*5 The jury here found the defendant guilty of burglary; presumably it did so first, having been instructed first as to that crime and having been told also that guilt of burglary was a condition precedent to any finding of guilt of stealing. Since defendant had been found guilty of burglary, any possible crime of stealing on this evidence would be a felony under § 560.110, RSMo 1959, V.A.M.S., because committed in conjunction with burglary, and defendant could not have been prejudiced by a failure to submit an instruction on any independent stealing. There could be none if defendant was guilty of burglary. Thus, any possible error could not have been prejudicial. State v. Caffey, Mo., 404 S.W.2d 171; State v. Crow, Mo., 388 S.W.2d 817, cert. denied 383 U.S. 914, 86 S. Ct. 901, 15 L. Ed. 2d 668; State v. Davy, Mo., 395 S.W.2d 211; State v. Aston, Mo., 412 S.W.2d 175. Indeed, we doubt seriously that there was sufficient evidence in this case to justify a submission of stealing except in conjunction with burglary. Defendant could not be prejudiced by a failure to instruct on a form of stealing of which there was no charge and no proof. Moreover, defendant is in no position to complain of the absence of a separate and independent stealing instruction since all stealing was automatically eliminated unless he was found guilty of burglary. It may well be that a greater burden was placed upon the State by Instructions 4 and 13 than it was actually required to bear. To the effect that the jury's discretion under the instructions was not "impaired or restricted" by the verdict forms submitted to it, see the opinion in State v. Shepard, Mo., 432 S.W.2d 235, adopted October 14, 1968, in Division Number One.

Many similarities to this case may be noted in State v. Smith, Mo., 365 S.W.2d 505, where the Court held that no error had been properly preserved, but clearly indicated that there was no prejudicial error, since the defendant had been found guilty of burglary. Defendant cites the case of State v. Qualls, Mo., 383 S.W.2d 547, where we reversed for the failure to give separate instructions on burglary and stealing. In that case there was one verdict-directing instruction submitting both in the conjunctive and requiring a finding of guilt or innocence on both. The Court reversed because of the failure to instruct separately on burglary and stealing. The objection there was properly preserved. In the present case separate instructions were given. We may say again that defendant was not prejudiced here by the instruction (or the verdict form) that he should be acquitted of all stealing if he was not found guilty of burglary. Certainly, there being concededly no preservation of error, the giving of these instructions was not such error as to cause "manifest injustice" and we decline to invoke Rule 27.20, V.A.M.R. The instructions gave the defendant all he was entitled to, if not more.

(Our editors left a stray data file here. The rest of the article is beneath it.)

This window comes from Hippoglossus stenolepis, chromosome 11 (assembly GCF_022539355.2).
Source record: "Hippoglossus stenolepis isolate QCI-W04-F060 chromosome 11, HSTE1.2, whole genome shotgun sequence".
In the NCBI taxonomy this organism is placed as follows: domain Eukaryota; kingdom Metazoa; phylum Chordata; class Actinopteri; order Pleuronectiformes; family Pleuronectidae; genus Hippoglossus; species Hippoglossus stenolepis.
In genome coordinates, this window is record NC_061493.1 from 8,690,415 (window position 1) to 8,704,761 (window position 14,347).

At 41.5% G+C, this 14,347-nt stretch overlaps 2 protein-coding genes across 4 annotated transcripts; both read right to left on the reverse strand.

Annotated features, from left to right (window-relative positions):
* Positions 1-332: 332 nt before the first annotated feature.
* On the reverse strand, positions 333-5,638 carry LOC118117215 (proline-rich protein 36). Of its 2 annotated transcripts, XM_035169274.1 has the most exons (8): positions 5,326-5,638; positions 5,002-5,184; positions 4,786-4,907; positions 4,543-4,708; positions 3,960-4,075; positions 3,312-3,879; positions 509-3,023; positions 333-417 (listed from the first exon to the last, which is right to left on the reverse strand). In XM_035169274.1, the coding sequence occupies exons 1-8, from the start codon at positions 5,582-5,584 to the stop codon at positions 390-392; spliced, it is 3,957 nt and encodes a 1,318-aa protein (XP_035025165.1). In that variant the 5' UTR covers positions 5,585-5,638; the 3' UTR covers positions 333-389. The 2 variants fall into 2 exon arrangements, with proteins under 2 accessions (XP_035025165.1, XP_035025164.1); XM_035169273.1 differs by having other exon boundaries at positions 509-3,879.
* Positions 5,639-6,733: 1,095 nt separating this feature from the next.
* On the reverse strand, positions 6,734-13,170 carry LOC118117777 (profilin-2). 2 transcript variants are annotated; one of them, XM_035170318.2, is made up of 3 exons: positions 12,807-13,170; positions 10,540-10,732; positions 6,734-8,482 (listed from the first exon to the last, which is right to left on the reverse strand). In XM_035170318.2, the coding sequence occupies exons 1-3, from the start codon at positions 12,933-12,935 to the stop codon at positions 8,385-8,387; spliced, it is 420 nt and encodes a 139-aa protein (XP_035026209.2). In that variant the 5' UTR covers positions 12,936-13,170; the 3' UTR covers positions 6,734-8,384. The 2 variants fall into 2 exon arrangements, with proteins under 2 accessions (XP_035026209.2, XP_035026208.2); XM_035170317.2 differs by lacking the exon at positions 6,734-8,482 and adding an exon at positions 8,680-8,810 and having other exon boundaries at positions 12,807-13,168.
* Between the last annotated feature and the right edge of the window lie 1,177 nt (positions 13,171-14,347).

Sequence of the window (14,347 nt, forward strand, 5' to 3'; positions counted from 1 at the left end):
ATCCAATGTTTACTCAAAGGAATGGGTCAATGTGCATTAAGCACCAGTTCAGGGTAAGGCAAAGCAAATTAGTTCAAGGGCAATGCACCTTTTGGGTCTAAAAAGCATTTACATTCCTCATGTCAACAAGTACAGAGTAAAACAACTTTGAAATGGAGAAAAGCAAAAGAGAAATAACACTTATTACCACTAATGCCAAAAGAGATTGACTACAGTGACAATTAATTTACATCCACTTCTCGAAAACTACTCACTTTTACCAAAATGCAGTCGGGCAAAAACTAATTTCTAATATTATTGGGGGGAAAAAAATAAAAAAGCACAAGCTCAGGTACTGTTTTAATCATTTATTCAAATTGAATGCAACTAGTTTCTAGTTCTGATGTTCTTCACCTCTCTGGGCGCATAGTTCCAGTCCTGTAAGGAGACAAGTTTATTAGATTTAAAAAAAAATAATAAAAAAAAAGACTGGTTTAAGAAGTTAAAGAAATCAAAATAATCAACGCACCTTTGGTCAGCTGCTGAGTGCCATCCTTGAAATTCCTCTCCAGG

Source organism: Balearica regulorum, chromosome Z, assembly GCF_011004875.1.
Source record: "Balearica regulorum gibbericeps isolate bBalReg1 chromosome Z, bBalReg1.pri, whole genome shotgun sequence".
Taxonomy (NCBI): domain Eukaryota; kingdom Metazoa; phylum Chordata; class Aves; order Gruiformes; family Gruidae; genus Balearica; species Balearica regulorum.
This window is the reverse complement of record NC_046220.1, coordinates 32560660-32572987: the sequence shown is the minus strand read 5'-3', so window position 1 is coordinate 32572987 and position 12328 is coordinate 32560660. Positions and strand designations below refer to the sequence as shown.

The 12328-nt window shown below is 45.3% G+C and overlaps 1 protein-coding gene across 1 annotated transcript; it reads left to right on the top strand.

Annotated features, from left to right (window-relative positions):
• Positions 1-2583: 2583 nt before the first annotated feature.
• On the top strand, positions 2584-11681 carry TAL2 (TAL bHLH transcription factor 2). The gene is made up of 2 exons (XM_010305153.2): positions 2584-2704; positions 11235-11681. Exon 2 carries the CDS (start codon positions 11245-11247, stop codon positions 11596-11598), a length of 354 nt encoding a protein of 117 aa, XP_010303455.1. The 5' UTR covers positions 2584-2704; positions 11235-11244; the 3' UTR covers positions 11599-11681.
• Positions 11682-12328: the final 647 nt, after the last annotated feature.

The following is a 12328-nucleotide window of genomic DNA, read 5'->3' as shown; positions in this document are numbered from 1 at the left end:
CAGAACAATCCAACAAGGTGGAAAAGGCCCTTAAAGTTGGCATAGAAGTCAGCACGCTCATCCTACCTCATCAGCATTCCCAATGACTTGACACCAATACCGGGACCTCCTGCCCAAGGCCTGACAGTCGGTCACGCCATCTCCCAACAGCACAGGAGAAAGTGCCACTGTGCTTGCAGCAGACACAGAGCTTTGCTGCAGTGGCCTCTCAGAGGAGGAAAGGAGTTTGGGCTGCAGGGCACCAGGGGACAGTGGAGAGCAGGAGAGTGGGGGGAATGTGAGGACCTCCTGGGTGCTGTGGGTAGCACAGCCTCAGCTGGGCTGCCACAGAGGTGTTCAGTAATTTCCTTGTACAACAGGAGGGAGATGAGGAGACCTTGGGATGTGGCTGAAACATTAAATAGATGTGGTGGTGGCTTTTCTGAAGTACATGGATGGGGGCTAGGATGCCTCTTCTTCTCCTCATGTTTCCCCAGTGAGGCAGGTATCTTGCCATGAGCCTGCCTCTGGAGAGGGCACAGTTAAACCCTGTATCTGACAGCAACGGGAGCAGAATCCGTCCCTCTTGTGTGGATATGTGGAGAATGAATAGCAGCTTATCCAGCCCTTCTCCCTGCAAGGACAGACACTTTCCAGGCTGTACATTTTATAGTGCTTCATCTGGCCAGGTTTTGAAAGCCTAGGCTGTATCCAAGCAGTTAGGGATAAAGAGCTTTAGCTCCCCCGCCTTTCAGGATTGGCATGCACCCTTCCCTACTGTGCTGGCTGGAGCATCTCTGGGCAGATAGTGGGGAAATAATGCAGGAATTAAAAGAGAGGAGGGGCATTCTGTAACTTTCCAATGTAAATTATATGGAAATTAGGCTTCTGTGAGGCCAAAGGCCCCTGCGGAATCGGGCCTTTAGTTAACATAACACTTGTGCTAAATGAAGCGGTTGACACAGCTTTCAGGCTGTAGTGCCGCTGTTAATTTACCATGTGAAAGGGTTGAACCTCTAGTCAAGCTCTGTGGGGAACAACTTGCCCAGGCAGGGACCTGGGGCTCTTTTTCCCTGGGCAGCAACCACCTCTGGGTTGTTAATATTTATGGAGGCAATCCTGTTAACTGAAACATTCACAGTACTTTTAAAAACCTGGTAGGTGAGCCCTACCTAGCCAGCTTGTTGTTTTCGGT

The attack on the information is highly technical and is without substance. The particular statute on burglary which is involved here (§ 560.045) refers to the "breaking into a dwelling house * * *." The information charges that defendant "did * * * break and enter the apartment which was the dwelling place of Ida Mae Ferril, 2009 Erie, North Kansas City * * *." It is rather ridiculous to contend that an apartment which is a dwelling place is not a "dwelling house" and we refuse to so hold. The purpose of an information is to inform the defendant of the charge against him, and no one could have possibly been misled here. The matter is discussed in State v. Jones, Mo., 365 S.W.2d 508, and there is no doubt whatever that an apartment (in a building, as it must be) regularly used as one's abode is his "dwelling house," within the purpose of our inquiry. Point No. 2 is denied.

The last point to be considered is that defendant's oral statements in the nature of a confession should have been excluded solely because of his refusal to sign a written waiver. The theory of counsel is that, having declined to so sign, he had thus indicated *6 that he did not wish to waive his right to remain silent or his right to counsel, and that any interrogation thereafter was improper, supposedly under the theory of Miranda v. State of Arizona, 384 U.S. 436, 86 S. Ct. 1602, 16 L. Ed. 2d 694, 10 A.L. R.3d 974; however, counsel admitted in oral argument that this contention goes one step beyond the requirements of Miranda. The trial court held a full evidentiary hearing, outside the presence of the jury, on defendant's motion to suppress the admissions. The officers were questioned in great detail; defendant did not testify. Substantially everything was developed there which was later shown at the trial, perhaps more. At the conclusion of that hearing the Court overruled the motion. At trial, the objections were renewed and overruled. We shall not review again the evidence concerning the admissions, but do point out certain elements. The full Miranda warnings were, according to the undisputed testimony, read to defendant at the very inception of the first confrontation; at that time defendant denied all knowledge of the burglary. When he was moved to North Kansas City, the same warnings were again read to him in full, and he said that he understood them. When a waiver was presented, he declined to sign it, simply saying that his attorney had always told him not to sign anything. However, the record indicates that he followed this almost immediately with the statement that "he didn't mind talking about it," and that thereupon he proceeded to discuss all the details freely. The record is wholly barren of any evidence of coercion or duress.